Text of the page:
Another advantage of the present invention is being able to output the results of the spectral analysis to an external media access controller.
Another advantage of the present invention is being able to use the results of the spectral analysis to cancel ingress noise.
Another advantage of the present invention is being able to modify transmission characteristics of each individual subscriber in response to the information provided by the spectral analysis.
Additional features and advantages of the invention will be set forth in the description which follows, and in part will be apparent from the description, or may be learned by practice of the invention. The objectives and other advantages of the invention will be realized and attained by the structure particularly pointed out in the written description and claims hereof as well as the appended drawings.
To achieve these and other advantages and in accordance with the purpose of the present invention, as embodied and broadly described, there is provided a method of managing traffic in a communications channel including the steps of receiving a subscriber ID corresponding to a subscriber, performing a spectral analysis on a signal received from the subscriber within a time interval identified by the subscriber ID, and adjusting transmission characteristics of the subscriber based on the spectral analysis.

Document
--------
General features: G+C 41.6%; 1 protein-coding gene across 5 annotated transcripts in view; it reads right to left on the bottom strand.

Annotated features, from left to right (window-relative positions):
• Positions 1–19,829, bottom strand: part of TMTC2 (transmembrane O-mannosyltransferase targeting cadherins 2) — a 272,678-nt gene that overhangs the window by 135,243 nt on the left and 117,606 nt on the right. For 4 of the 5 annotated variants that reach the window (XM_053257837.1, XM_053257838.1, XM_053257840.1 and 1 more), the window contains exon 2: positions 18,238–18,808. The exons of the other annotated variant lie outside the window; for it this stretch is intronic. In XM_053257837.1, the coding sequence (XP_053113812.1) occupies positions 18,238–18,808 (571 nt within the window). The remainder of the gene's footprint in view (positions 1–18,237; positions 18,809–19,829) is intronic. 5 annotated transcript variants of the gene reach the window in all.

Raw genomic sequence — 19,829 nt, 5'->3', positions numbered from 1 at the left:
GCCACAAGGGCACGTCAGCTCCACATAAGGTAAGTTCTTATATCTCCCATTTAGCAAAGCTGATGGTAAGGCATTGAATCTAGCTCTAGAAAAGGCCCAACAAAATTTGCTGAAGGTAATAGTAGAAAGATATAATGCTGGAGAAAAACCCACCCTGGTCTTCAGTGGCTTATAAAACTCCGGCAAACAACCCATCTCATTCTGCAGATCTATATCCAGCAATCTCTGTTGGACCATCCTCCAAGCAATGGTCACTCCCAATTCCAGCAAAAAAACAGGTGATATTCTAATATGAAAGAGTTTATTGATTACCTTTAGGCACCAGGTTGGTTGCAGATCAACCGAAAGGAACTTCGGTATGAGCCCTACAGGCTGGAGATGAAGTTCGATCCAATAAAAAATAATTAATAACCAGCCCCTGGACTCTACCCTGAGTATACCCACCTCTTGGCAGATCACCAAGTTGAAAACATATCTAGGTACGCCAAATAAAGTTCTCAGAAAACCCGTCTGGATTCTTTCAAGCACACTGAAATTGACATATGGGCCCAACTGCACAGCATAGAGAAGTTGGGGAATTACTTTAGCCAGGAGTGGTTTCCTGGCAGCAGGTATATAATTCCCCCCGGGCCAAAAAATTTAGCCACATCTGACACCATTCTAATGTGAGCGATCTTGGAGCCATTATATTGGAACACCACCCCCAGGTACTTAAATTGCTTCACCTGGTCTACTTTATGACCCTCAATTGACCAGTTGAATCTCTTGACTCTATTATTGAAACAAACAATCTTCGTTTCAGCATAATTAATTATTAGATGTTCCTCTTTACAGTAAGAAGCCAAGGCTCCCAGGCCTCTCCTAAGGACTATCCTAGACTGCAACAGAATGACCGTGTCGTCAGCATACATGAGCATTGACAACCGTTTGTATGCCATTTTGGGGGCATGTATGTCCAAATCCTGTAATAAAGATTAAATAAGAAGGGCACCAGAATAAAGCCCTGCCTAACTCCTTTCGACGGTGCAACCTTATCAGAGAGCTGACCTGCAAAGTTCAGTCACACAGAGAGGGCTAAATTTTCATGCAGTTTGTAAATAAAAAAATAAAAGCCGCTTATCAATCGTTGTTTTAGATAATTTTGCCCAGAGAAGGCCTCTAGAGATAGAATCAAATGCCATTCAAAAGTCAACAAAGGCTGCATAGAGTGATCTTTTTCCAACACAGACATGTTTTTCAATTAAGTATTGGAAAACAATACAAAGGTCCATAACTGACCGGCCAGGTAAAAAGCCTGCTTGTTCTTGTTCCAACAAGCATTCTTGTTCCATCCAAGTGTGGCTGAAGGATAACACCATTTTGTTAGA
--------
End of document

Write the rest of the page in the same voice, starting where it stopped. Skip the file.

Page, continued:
In another aspect of the present invention there is provided a method of controlling transmission in a communications channel including the steps of receiving a subscriber ID identifying a time interval corresponding to a subscriber, performing a spectral analysis on a packet received during the time interval identified by the subscriber ID, and adjusting transmission characteristics of the subscriber based on the spectral analysis.
In another aspect of the present invention there is provided a shared communications channel receiver including a burst receiver, a spectrum analyzer for analyzing a data stream received by the burst receiver, and a media access controller interface that receives a command from a media access controller, wherein the spectrum analyzer provides a spectral analysis of a packet received by the burst receiver and corresponding to a subscriber ID provided by the command from the media access controller.